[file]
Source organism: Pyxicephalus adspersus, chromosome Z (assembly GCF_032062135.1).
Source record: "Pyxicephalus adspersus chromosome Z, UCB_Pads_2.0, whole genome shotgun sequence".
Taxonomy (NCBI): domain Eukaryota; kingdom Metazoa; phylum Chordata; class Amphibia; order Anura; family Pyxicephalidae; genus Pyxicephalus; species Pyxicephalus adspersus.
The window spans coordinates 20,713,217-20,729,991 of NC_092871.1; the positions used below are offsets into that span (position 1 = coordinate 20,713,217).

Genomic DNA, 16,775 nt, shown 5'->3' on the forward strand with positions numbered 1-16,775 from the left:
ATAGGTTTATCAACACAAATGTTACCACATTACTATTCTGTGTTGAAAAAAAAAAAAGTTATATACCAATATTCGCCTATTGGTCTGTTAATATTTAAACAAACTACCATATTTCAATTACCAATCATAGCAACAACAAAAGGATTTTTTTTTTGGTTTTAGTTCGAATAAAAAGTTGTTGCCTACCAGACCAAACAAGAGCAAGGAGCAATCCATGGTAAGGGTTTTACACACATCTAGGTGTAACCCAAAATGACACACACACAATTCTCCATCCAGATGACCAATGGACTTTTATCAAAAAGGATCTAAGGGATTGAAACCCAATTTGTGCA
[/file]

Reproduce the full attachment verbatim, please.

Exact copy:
Source organism: Pyxicephalus adspersus, chromosome Z (assembly GCF_032062135.1).
Source record: "Pyxicephalus adspersus chromosome Z, UCB_Pads_2.0, whole genome shotgun sequence".
Taxonomy (NCBI): domain Eukaryota; kingdom Metazoa; phylum Chordata; class Amphibia; order Anura; family Pyxicephalidae; genus Pyxicephalus; species Pyxicephalus adspersus.
The window spans coordinates 20,713,217-20,729,991 of NC_092871.1; the positions used below are offsets into that span (position 1 = coordinate 20,713,217).

Genomic DNA, 16,775 nt, shown 5'->3' on the forward strand with positions numbered 1-16,775 from the left:
ATAGGTTTATCAACACAAATGTTACCACATTACTATTCTGTGTTGAAAAAAAAAAAAGTTATATACCAATATTCGCCTATTGGTCTGTTAATATTTAAACAAACTACCATATTTCAATTACCAATCATAGCAACAACAAAAGGATTTTTTTTTTGGTTTTAGTTCGAATAAAAAGTTGTTGCCTACCAGACCAAACAAGAGCAAGGAGCAATCCATGGTAAGGGTTTTACACACATCTAGGTGTAACCCAAAATGACACACACACAATTCTCCATCCAGATGACCAATGGACTTTTATCAAAAAGGATCTAAGGGATTGAAACCCAATTTGTGCA